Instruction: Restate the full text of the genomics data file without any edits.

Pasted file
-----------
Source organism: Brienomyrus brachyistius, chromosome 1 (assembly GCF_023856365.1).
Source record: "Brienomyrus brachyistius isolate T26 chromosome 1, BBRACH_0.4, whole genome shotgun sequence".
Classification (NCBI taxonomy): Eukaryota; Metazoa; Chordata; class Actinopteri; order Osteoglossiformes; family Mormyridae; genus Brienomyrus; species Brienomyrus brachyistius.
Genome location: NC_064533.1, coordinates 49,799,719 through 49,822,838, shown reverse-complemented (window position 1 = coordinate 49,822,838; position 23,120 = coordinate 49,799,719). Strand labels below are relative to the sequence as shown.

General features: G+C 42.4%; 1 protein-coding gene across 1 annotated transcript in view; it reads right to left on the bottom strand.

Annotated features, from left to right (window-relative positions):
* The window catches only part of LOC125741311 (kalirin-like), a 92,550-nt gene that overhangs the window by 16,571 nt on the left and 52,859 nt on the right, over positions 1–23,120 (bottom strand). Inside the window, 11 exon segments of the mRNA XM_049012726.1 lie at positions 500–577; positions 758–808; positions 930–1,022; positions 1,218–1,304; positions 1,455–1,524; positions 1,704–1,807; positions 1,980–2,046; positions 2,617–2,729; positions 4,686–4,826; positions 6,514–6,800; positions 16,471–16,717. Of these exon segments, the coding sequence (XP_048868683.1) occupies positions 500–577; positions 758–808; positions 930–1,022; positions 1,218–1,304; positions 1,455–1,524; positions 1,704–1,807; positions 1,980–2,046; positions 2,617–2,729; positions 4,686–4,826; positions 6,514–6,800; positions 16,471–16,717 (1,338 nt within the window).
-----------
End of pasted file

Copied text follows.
Source organism: Brienomyrus brachyistius, chromosome 1 (assembly GCF_023856365.1).
Source record: "Brienomyrus brachyistius isolate T26 chromosome 1, BBRACH_0.4, whole genome shotgun sequence".
Classification (NCBI taxonomy): Eukaryota; Metazoa; Chordata; class Actinopteri; order Osteoglossiformes; family Mormyridae; genus Brienomyrus; species Brienomyrus brachyistius.
Genome location: NC_064533.1, coordinates 49,799,719 through 49,822,838, shown reverse-complemented (window position 1 = coordinate 49,822,838; position 23,120 = coordinate 49,799,719). Strand labels below are relative to the sequence as shown.

General features: G+C 42.4%; 1 protein-coding gene across 1 annotated transcript in view; it reads right to left on the bottom strand.

Annotated features, from left to right (window-relative positions):
* The window catches only part of LOC125741311 (kalirin-like), a 92,550-nt gene that overhangs the window by 16,571 nt on the left and 52,859 nt on the right, over positions 1–23,120 (bottom strand). Inside the window, 11 exon segments of the mRNA XM_049012726.1 lie at positions 500–577; positions 758–808; positions 930–1,022; positions 1,218–1,304; positions 1,455–1,524; positions 1,704–1,807; positions 1,980–2,046; positions 2,617–2,729; positions 4,686–4,826; positions 6,514–6,800; positions 16,471–16,717. Of these exon segments, the coding sequence (XP_048868683.1) occupies positions 500–577; positions 758–808; positions 930–1,022; positions 1,218–1,304; positions 1,455–1,524; positions 1,704–1,807; positions 1,980–2,046; positions 2,617–2,729; positions 4,686–4,826; positions 6,514–6,800; positions 16,471–16,717 (1,338 nt within the window).